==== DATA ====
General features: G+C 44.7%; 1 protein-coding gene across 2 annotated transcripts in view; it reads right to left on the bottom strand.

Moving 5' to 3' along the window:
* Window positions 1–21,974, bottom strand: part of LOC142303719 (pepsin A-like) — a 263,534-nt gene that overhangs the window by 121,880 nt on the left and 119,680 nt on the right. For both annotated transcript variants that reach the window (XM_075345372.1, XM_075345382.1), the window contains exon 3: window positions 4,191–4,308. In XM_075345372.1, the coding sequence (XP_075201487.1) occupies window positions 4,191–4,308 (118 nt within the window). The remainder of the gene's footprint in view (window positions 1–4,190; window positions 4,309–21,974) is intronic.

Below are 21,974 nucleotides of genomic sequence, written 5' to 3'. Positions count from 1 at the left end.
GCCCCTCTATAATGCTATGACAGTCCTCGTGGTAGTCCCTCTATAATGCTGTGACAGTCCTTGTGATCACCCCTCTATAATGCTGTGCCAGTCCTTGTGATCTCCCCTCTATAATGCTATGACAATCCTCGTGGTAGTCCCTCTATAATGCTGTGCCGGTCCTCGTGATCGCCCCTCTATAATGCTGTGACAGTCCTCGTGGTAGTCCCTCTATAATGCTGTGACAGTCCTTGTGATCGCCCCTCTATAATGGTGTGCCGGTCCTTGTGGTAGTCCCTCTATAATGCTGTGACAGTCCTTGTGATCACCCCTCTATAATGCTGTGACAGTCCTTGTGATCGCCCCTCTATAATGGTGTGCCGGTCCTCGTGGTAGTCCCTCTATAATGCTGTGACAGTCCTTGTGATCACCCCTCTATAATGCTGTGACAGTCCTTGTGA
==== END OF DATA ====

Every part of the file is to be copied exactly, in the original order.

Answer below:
General features: G+C 44.7%; 1 protein-coding gene across 2 annotated transcripts in view; it reads right to left on the bottom strand.

Moving 5' to 3' along the window:
* Window positions 1–21,974, bottom strand: part of LOC142303719 (pepsin A-like) — a 263,534-nt gene that overhangs the window by 121,880 nt on the left and 119,680 nt on the right. For both annotated transcript variants that reach the window (XM_075345372.1, XM_075345382.1), the window contains exon 3: window positions 4,191–4,308. In XM_075345372.1, the coding sequence (XP_075201487.1) occupies window positions 4,191–4,308 (118 nt within the window). The remainder of the gene's footprint in view (window positions 1–4,190; window positions 4,309–21,974) is intronic.

Below are 21,974 nucleotides of genomic sequence, written 5' to 3'. Positions count from 1 at the left end.
GCCCCTCTATAATGCTATGACAGTCCTCGTGGTAGTCCCTCTATAATGCTGTGACAGTCCTTGTGATCACCCCTCTATAATGCTGTGCCAGTCCTTGTGATCTCCCCTCTATAATGCTATGACAATCCTCGTGGTAGTCCCTCTATAATGCTGTGCCGGTCCTCGTGATCGCCCCTCTATAATGCTGTGACAGTCCTCGTGGTAGTCCCTCTATAATGCTGTGACAGTCCTTGTGATCGCCCCTCTATAATGGTGTGCCGGTCCTTGTGGTAGTCCCTCTATAATGCTGTGACAGTCCTTGTGATCACCCCTCTATAATGCTGTGACAGTCCTTGTGATCGCCCCTCTATAATGGTGTGCCGGTCCTCGTGGTAGTCCCTCTATAATGCTGTGACAGTCCTTGTGATCACCCCTCTATAATGCTGTGACAGTCCTTGTGA